Doby’s Mill Elementary School’s (DMES) Great Robots In Training (G.R.I.T.) and Shrimp are going to the First LEGO World Festival in St. Louis, Mo., April 25-28.
G.R.I.T. won the overall competition at the First Lego State Competition in Columbia in February. Coaches at the state festival told DMES that it won by a “long shot all across the board,” said G.R.I.T. volunteer coach William Lee.
To get to Missouri, the robotics team is selling raffle tickets for a Bose iPod docking station to help raise money. The six members on G.R.I.T. have also sold doughnuts and will carhop at Sonic Thursday for tips and a percentage of the evening’s sales.
Since winning the state competition, G.R.I.T has rebuilt its robot four times. It is the tenth robot since the preliminary competition. At World, the group will go up against teams from across the United States and more than 40 other countries. In addition to creating another robot, the team has added material to its informational skit. An event unique to the World Festival is an alliance round where four different teams must work together to clear a challenge mat using all four of their robots.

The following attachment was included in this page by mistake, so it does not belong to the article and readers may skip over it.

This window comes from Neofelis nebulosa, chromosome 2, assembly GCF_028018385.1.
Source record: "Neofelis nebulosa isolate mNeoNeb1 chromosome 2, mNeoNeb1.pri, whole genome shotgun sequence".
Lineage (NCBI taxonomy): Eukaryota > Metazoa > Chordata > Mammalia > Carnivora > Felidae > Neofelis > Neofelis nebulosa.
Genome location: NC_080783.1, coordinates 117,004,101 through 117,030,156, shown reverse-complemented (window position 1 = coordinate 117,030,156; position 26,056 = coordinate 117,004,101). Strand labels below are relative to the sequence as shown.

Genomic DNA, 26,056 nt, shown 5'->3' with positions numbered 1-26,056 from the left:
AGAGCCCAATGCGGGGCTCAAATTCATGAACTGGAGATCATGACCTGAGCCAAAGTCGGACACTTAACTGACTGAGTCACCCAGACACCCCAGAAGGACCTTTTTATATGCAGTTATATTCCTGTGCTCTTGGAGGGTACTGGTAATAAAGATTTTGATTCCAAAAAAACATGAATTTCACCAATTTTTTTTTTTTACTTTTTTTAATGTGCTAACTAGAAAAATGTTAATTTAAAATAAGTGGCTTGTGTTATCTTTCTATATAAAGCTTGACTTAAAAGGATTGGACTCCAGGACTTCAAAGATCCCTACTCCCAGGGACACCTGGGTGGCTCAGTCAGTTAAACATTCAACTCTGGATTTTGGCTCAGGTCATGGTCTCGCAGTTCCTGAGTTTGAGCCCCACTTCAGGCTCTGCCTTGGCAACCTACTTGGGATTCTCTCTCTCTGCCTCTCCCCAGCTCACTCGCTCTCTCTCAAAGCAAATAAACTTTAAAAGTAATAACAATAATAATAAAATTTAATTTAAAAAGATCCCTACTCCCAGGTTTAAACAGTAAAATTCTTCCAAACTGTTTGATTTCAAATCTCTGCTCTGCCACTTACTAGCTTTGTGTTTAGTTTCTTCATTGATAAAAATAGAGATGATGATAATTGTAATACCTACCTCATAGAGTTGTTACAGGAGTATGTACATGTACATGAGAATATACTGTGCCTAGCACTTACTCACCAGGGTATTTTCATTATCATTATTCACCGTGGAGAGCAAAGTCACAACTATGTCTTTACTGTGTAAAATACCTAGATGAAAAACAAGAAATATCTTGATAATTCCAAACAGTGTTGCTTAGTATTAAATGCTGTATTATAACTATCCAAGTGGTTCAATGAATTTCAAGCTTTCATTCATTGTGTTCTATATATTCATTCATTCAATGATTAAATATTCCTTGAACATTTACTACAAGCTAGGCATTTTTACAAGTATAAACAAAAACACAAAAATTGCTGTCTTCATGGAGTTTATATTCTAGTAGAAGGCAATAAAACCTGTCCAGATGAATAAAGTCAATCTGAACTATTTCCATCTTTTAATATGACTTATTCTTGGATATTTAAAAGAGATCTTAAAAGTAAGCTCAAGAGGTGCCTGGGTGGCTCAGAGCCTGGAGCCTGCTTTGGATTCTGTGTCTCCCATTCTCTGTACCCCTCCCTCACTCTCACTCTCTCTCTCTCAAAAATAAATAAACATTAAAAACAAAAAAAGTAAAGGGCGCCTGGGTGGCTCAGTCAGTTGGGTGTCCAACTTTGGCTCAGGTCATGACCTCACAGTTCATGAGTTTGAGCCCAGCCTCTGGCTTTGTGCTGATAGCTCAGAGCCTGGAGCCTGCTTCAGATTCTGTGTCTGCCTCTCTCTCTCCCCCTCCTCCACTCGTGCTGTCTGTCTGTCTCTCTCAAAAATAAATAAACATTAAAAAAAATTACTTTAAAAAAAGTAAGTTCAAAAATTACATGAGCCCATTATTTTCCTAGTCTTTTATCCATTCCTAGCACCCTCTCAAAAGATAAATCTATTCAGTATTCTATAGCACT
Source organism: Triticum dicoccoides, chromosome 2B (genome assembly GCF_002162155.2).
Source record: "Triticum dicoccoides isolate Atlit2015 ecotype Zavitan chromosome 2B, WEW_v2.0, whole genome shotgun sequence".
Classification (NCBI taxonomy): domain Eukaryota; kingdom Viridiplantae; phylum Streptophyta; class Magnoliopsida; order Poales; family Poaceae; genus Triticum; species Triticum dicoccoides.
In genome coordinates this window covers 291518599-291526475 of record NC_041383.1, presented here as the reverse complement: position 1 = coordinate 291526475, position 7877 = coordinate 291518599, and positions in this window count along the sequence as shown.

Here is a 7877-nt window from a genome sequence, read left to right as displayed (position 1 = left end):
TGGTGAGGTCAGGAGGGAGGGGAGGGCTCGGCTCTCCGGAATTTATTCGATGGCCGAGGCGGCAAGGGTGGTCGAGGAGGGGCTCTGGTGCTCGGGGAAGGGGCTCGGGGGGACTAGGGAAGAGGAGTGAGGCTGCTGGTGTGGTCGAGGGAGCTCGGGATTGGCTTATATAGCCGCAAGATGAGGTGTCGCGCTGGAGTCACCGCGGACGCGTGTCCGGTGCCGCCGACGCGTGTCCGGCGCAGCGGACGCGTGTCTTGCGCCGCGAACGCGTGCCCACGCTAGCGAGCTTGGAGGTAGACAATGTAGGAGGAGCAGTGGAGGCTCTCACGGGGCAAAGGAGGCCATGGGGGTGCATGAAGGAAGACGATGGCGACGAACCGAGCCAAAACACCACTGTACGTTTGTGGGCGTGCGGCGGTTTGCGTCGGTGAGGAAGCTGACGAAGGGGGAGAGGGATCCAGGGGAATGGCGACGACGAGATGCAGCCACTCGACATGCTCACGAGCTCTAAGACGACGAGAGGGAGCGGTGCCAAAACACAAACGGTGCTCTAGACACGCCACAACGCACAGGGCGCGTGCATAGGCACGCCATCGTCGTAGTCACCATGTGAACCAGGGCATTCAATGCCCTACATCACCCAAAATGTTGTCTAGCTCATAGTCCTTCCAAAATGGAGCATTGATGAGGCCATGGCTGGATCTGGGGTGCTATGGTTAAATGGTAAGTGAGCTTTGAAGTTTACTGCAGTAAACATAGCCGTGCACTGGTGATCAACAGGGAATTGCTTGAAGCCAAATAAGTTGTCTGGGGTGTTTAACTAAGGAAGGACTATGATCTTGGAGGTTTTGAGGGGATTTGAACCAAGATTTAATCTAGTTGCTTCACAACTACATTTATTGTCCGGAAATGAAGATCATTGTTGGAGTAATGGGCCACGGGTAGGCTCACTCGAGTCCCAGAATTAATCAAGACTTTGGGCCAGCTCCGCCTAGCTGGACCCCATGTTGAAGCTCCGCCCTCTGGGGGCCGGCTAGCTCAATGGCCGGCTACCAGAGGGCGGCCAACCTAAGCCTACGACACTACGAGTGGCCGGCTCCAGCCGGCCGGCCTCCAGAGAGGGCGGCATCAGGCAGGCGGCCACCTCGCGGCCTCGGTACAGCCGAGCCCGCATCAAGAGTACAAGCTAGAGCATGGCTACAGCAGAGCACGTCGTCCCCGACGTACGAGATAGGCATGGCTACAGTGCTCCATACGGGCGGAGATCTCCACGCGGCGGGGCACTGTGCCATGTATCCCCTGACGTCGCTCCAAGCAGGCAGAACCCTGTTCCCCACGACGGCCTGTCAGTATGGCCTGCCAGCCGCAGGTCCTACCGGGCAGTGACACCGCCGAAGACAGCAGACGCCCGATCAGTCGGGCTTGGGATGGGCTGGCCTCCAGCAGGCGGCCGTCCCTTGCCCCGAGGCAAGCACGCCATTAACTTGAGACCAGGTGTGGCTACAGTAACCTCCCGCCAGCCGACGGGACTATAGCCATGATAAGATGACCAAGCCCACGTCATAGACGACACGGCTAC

This is the fourth team from DMES to attend the World Festival. Only fifth-graders are permitted to compete on DMES’ robotics team, which means a new team is formed each year.
Ten-year-old Colby Blizzard said the state competition “was really fun.” He enjoyed the teamwork challenges and performing their skit, which tells viewers about the dangers of salmonella transmission.
Elaina Richmond, 11, said she liked exchanging the dog tags the team put together for buttons from other participating teams.
What factors are contributing to another year of robotics success at DMES?
“Team chemistry and how well they work together is a big factor” Lee said. “but it’s something we aren’t able to gauge at the beginning of the season.”
Support is another factor. The team was “well-represented” at the state competition said Amanda Raper, G.R.I.T. coach and related arts teacher at DMES. Parents and school administrators had fliers, posters, pom-poms and cheered for the students throughout the competition.
“We definitely knew where our parents were in the stands,” Lee said. “They show a lot of support.”